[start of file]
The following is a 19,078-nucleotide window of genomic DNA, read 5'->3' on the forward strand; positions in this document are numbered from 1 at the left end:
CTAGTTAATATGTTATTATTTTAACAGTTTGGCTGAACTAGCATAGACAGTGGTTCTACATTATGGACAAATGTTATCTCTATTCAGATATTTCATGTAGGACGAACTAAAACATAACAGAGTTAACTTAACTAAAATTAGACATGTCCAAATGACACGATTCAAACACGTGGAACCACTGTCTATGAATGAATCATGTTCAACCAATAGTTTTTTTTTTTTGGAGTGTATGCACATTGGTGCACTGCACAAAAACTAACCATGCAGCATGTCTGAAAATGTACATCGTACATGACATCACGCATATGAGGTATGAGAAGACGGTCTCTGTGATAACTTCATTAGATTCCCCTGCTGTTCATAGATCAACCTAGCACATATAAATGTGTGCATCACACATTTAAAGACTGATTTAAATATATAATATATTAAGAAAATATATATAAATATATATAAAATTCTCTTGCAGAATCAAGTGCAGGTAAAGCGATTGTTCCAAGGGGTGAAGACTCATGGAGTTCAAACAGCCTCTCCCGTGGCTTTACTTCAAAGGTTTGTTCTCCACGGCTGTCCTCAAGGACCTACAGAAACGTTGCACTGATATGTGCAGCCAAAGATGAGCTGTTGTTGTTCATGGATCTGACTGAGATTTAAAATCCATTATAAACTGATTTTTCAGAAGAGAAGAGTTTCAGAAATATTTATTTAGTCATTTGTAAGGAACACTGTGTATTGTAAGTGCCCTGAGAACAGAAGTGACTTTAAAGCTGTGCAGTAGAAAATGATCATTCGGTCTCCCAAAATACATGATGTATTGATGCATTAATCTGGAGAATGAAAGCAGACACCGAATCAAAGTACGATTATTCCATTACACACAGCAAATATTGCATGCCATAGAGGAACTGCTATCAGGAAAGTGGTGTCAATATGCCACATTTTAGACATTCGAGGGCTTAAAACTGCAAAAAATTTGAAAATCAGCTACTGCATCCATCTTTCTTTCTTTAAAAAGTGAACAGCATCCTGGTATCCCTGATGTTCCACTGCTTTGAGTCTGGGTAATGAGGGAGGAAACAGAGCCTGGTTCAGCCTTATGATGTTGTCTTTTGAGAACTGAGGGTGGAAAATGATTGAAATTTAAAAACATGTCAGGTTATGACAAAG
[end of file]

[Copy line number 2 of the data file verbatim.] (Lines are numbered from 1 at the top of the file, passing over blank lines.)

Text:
CTAGTTAATATGTTATTATTTTAACAGTTTGGCTGAACTAGCATAGACAGTGGTTCTACATTATGGACAAATGTTATCTCTATTCAGATATTTCATGTAGGACGAACTAAAACATAACAGAGTTAACTTAACTAAAATTAGACATGTCCAAATGACACGATTCAAACACGTGGAACCACTGTCTATGAATGAATCATGTTCAACCAATAGTTTTTTTTTTTTGGAGTGTATGCACATTGGTGCACTGCACAAAAACTAACCATGCAGCATGTCTGAAAATGTACATCGTACATGACATCACGCATATGAGGTATGAGAAGACGGTCTCTGTGATAACTTCATTAGATTCCCCTGCTGTTCATAGATCAACCTAGCACATATAAATGTGTGCATCACACATTTAAAGACTGATTTAAATATATAATATATTAAGAAAATATATATAAATATATATAAAATTCTCTTGCAGAATCAAGTGCAGGTAAAGCGATTGTTCCAAGGGGTGAAGACTCATGGAGTTCAAACAGCCTCTCCCGTGGCTTTACTTCAAAGGTTTGTTCTCCACGGCTGTCCTCAAGGACCTACAGAAACGTTGCACTGATATGTGCAGCCAAAGATGAGCTGTTGTTGTTCATGGATCTGACTGAGATTTAAAATCCATTATAAACTGATTTTTCAGAAGAGAAGAGTTTCAGAAATATTTATTTAGTCATTTGTAAGGAACACTGTGTATTGTAAGTGCCCTGAGAACAGAAGTGACTTTAAAGCTGTGCAGTAGAAAATGATCATTCGGTCTCCCAAAATACATGATGTATTGATGCATTAATCTGGAGAATGAAAGCAGACACCGAATCAAAGTACGATTATTCCATTACACACAGCAAATATTGCATGCCATAGAGGAACTGCTATCAGGAAAGTGGTGTCAATATGCCACATTTTAGACATTCGAGGGCTTAAAACTGCAAAAAATTTGAAAATCAGCTACTGCATCCATCTTTCTTTCTTTAAAAAGTGAACAGCATCCTGGTATCCCTGATGTTCCACTGCTTTGAGTCTGGGTAATGAGGGAGGAAACAGAGCCTGGTTCAGCCTTATGATGTTGTCTTTTGAGAACTGAGGGTGGAAAATGATTGAAATTTAAAAACATGTCAGGTTATGACAAAG